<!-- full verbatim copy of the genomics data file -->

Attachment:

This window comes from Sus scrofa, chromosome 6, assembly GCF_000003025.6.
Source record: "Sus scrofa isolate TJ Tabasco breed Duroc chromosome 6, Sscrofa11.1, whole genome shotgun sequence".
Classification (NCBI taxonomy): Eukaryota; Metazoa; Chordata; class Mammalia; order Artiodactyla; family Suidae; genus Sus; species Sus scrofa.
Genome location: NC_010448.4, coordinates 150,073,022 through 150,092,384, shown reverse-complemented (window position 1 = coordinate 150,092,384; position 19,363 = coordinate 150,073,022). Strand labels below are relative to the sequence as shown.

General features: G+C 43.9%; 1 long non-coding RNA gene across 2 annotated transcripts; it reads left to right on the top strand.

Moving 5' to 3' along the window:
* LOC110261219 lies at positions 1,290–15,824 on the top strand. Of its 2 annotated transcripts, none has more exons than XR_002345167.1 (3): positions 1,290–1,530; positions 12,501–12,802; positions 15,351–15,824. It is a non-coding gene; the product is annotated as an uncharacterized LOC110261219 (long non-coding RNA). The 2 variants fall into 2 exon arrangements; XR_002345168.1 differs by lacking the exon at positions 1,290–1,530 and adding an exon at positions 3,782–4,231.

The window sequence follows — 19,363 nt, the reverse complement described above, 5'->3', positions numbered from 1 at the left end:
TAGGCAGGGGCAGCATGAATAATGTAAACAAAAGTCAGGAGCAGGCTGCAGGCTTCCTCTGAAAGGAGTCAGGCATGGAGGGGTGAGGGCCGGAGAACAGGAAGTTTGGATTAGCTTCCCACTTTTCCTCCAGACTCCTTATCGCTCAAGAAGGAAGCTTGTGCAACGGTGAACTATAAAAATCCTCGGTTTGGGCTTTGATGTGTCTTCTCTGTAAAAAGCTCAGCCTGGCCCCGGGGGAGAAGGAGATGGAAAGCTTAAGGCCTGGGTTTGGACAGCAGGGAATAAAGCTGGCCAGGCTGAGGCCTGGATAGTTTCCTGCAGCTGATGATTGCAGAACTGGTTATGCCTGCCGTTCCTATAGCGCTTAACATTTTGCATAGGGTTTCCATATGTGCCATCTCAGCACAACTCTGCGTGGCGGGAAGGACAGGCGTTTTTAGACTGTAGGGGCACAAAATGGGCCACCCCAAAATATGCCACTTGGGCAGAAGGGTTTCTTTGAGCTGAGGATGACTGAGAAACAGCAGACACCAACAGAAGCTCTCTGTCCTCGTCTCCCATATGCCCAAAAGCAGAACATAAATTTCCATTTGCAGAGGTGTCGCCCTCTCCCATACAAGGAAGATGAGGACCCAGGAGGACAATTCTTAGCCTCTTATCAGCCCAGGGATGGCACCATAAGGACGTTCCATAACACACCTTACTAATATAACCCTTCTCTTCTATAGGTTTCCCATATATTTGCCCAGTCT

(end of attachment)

This window comes from Sus scrofa, chromosome 6, assembly GCF_000003025.6.
Source record: "Sus scrofa isolate TJ Tabasco breed Duroc chromosome 6, Sscrofa11.1, whole genome shotgun sequence".
Classification (NCBI taxonomy): Eukaryota; Metazoa; Chordata; class Mammalia; order Artiodactyla; family Suidae; genus Sus; species Sus scrofa.
Genome location: NC_010448.4, coordinates 150,073,022 through 150,092,384, shown reverse-complemented (window position 1 = coordinate 150,092,384; position 19,363 = coordinate 150,073,022). Strand labels below are relative to the sequence as shown.

General features: G+C 43.9%; 1 long non-coding RNA gene across 2 annotated transcripts; it reads left to right on the top strand.

Moving 5' to 3' along the window:
* LOC110261219 lies at positions 1,290–15,824 on the top strand. Of its 2 annotated transcripts, none has more exons than XR_002345167.1 (3): positions 1,290–1,530; positions 12,501–12,802; positions 15,351–15,824. It is a non-coding gene; the product is annotated as an uncharacterized LOC110261219 (long non-coding RNA). The 2 variants fall into 2 exon arrangements; XR_002345168.1 differs by lacking the exon at positions 1,290–1,530 and adding an exon at positions 3,782–4,231.

The window sequence follows — 19,363 nt, the reverse complement described above, 5'->3', positions numbered from 1 at the left end:
TAGGCAGGGGCAGCATGAATAATGTAAACAAAAGTCAGGAGCAGGCTGCAGGCTTCCTCTGAAAGGAGTCAGGCATGGAGGGGTGAGGGCCGGAGAACAGGAAGTTTGGATTAGCTTCCCACTTTTCCTCCAGACTCCTTATCGCTCAAGAAGGAAGCTTGTGCAACGGTGAACTATAAAAATCCTCGGTTTGGGCTTTGATGTGTCTTCTCTGTAAAAAGCTCAGCCTGGCCCCGGGGGAGAAGGAGATGGAAAGCTTAAGGCCTGGGTTTGGACAGCAGGGAATAAAGCTGGCCAGGCTGAGGCCTGGATAGTTTCCTGCAGCTGATGATTGCAGAACTGGTTATGCCTGCCGTTCCTATAGCGCTTAACATTTTGCATAGGGTTTCCATATGTGCCATCTCAGCACAACTCTGCGTGGCGGGAAGGACAGGCGTTTTTAGACTGTAGGGGCACAAAATGGGCCACCCCAAAATATGCCACTTGGGCAGAAGGGTTTCTTTGAGCTGAGGATGACTGAGAAACAGCAGACACCAACAGAAGCTCTCTGTCCTCGTCTCCCATATGCCCAAAAGCAGAACATAAATTTCCATTTGCAGAGGTGTCGCCCTCTCCCATACAAGGAAGATGAGGACCCAGGAGGACAATTCTTAGCCTCTTATCAGCCCAGGGATGGCACCATAAGGACGTTCCATAACACACCTTACTAATATAACCCTTCTCTTCTATAGGTTTCCCATATATTTGCCCAGTCT